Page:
Electronics engineer, woofer enthusiast, and musician.
            Wogg Music
            Published projects: PPA100 Bass Guitar Amp, ISO El-Cheapo Sub, Indy 8 2.1 powered sub, MicroSat, SuperNova Minimus


            • #7
              That curved baffle will also likely shelve-up the treble. Be aware this could make them very bright.

              "Wolf, you shall now be known as "King of the Zip ties." -Pete00t
              "Wolf and speakers equivalent to Picasso and 'Blue'" -dantheman
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              • #8
                Thanks a lot for your thoughts, wogg and Wolf. I should have explained that I am planning a translam, so curvature would only be on the x / z plan. Not sure but I think that would reduce positioning changes to the minimum. Of more concern is the point Wolf raised about them being brighter. I might leave the baffle untouched. Will keep you posted.


                • #9
                  As long as the internal volume is the same, the bass response will sound the same... so that's good.

                  Now, a radically different baffle will affect diffraction--I have no idea how much. Although chances are as long as the drivers are in the same Z axis, they should sound pretty close to the original. Basically, if you move the Z axis of the tweeter or the woofer, you are changing the listening angle. I hope I'm making sense.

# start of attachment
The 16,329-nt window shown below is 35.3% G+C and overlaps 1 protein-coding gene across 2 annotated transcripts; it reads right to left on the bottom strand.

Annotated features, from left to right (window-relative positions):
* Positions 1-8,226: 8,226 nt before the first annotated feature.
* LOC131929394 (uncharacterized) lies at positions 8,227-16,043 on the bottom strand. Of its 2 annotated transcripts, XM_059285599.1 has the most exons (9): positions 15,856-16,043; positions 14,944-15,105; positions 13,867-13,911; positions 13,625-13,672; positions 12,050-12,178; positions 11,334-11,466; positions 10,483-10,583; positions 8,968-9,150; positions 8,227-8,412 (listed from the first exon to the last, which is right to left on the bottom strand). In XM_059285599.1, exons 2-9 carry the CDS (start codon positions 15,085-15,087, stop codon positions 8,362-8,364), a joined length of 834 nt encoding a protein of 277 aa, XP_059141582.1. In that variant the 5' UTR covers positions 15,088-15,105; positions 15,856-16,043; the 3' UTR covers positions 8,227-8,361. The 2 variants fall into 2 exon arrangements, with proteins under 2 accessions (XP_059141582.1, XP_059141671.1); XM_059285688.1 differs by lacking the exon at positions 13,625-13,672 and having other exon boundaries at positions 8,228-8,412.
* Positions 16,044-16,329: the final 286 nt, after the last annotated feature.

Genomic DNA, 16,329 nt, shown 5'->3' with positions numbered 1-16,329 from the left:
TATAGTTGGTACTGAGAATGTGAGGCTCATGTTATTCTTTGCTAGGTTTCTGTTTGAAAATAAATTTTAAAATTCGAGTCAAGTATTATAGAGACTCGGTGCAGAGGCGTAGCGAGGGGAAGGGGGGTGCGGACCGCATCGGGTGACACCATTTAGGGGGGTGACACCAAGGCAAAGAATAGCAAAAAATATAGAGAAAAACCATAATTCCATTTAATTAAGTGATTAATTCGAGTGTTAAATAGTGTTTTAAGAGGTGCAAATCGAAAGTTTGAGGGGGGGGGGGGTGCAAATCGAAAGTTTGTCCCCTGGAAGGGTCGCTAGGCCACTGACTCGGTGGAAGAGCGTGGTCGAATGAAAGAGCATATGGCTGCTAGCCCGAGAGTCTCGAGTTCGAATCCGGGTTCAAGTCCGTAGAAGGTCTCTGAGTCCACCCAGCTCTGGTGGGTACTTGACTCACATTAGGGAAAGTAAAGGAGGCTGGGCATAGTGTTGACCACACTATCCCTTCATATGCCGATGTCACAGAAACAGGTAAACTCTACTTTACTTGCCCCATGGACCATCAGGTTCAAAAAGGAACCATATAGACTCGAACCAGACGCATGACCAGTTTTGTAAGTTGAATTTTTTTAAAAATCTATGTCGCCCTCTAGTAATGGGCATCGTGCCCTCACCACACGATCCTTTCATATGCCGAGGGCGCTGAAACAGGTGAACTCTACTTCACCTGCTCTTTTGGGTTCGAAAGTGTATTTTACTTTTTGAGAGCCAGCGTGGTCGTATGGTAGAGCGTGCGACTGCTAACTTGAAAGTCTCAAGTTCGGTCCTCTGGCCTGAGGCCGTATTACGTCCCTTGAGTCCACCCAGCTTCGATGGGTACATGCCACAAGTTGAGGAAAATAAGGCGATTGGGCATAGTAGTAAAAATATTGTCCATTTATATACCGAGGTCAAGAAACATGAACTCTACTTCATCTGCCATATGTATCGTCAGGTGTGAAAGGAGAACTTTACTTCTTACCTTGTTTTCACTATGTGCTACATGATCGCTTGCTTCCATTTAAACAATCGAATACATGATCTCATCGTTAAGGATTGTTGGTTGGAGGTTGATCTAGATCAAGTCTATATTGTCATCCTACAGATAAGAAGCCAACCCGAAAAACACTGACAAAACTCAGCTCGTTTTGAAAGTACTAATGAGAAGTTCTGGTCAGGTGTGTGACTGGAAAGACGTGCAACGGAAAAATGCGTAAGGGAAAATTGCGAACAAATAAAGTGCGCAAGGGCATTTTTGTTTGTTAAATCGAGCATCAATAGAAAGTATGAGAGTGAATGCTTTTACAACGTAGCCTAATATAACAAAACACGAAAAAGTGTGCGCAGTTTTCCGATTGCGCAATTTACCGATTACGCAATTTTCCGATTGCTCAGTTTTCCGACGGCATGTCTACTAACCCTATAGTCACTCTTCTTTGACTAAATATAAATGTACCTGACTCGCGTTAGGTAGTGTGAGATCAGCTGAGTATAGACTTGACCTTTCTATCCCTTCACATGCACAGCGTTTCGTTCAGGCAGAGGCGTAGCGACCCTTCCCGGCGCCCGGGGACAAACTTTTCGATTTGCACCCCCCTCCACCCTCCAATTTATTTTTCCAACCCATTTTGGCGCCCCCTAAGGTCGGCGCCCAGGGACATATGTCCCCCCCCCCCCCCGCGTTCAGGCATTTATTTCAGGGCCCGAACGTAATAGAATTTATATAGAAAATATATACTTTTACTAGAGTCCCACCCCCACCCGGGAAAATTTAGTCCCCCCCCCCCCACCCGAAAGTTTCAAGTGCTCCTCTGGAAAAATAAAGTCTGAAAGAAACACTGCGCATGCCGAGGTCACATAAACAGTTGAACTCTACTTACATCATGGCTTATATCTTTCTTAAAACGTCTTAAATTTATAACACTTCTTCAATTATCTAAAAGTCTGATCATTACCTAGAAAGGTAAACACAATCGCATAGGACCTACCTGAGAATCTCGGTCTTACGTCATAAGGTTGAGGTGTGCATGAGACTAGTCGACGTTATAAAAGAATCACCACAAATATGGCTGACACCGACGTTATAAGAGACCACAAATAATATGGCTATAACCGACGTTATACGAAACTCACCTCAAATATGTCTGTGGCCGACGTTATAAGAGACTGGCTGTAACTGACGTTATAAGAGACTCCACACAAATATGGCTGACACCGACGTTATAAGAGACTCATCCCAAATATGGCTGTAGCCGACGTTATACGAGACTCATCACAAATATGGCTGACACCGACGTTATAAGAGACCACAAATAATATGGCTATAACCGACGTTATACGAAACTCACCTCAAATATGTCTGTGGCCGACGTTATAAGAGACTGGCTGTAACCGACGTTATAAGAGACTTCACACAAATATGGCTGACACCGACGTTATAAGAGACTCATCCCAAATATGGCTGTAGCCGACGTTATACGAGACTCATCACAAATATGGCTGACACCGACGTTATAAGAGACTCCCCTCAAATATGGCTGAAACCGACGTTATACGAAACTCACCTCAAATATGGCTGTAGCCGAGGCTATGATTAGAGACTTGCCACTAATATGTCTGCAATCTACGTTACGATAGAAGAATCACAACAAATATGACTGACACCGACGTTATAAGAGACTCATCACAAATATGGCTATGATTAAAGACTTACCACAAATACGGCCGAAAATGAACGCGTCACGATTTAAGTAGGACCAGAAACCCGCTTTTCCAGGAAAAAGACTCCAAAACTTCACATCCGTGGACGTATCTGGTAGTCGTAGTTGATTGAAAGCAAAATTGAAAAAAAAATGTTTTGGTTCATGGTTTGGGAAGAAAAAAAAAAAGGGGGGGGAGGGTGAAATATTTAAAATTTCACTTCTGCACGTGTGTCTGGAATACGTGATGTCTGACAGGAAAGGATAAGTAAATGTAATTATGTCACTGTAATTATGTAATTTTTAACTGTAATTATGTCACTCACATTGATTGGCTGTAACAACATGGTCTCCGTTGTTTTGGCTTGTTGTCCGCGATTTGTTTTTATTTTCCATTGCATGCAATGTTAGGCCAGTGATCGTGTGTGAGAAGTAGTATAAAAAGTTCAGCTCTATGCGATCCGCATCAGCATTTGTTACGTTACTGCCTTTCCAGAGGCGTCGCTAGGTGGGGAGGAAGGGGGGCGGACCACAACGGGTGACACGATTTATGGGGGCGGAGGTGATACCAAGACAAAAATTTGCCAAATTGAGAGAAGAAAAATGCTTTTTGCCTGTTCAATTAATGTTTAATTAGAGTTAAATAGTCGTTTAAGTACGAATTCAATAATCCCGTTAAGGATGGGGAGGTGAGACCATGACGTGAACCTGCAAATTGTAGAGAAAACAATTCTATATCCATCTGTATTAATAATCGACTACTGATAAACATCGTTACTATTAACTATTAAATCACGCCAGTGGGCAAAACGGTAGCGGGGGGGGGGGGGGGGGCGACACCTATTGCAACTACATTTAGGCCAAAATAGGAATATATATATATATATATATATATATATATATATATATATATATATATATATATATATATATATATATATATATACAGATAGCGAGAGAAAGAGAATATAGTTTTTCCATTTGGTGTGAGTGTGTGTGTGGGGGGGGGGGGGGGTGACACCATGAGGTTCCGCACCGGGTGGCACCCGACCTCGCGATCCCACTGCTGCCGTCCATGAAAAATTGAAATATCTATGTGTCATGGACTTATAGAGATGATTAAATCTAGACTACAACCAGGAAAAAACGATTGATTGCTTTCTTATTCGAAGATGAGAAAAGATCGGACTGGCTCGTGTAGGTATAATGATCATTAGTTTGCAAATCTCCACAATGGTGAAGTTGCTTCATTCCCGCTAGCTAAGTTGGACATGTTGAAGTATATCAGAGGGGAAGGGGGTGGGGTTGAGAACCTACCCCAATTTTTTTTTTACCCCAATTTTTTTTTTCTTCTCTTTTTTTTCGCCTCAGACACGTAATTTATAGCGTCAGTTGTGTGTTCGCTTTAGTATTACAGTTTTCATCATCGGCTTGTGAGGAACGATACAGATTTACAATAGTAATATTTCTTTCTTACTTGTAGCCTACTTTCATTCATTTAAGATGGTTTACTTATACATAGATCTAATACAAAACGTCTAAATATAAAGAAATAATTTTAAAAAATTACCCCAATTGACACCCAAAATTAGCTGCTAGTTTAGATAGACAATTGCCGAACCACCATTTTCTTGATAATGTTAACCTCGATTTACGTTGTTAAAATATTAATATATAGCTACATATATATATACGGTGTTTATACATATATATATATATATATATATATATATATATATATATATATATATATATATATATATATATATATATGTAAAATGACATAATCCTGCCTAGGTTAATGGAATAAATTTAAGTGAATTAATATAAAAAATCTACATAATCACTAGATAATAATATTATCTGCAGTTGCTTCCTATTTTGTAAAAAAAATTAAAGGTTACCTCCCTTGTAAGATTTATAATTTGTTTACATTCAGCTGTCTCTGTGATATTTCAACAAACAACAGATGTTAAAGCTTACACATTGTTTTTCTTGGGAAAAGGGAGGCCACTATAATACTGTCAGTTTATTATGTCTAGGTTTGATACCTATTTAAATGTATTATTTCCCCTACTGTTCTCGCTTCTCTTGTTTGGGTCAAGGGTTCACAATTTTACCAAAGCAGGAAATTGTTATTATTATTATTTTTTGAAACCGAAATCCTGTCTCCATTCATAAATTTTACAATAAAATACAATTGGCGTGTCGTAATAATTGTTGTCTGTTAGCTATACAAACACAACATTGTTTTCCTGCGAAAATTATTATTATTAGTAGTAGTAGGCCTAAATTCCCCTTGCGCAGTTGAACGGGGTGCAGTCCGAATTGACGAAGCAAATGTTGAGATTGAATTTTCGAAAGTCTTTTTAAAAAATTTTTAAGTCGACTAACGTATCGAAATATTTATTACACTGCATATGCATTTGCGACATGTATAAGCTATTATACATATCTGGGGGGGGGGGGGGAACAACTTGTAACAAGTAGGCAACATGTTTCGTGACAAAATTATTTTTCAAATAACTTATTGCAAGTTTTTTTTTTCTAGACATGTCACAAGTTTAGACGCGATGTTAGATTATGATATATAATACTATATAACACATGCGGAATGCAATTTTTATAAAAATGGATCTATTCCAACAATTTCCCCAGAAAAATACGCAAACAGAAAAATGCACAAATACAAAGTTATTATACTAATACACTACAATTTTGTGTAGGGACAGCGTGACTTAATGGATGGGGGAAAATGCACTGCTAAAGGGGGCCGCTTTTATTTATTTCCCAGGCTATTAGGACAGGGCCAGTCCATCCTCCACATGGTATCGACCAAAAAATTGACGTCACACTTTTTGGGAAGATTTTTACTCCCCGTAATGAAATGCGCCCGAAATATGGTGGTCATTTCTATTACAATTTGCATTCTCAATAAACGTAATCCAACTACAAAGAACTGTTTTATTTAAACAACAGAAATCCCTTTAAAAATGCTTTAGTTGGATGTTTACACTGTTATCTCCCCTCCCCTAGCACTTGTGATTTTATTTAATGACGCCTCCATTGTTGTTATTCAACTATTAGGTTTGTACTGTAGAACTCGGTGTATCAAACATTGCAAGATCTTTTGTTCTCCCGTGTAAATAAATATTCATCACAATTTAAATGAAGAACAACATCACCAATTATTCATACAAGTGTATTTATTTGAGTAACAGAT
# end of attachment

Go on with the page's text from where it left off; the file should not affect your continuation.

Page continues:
Isn't it about time we started answering rhetorical questions?

                  Paul Carmody's DIY Audio Projects
                  Twitter: @undefinition1


                  • #10
                    Thanks for the additional thoughts and for the original design, Paul. In the current design the curvature is also minimal and the should further reduce concerns about diffraction. I will post some pictures of the drawing soon to give you a better idea of the changes. Next is slot or port design, I am not sure how either will fit with the shallower cabinet depth.


                    • #11
                      Some screenshots to illustrate. I took measurement from another design so hopefully they're accurate. The curvature of the baffle is clearly visible and in my opinion quite minimal. Height and final shape will be modified via trial and error until the final volume is achieved (5.5L I need to check again).

                      I forgot to mention that I am also playing with the idea to create an anechoic profile inside the cabinet (the triangles inside the profile on the last pic). The overall effort is minimal as I am planning a translam with profile laser cut. Is that a good idea? Will it bring anything at all ?


                      • #12
                        So mounting flat surface drivers to a curved baffle leaves either the edges protruding or the middles sunken into the baffle. I don't think that would look very good, but it's your project and vision. I have no idea what effects on sound would arise.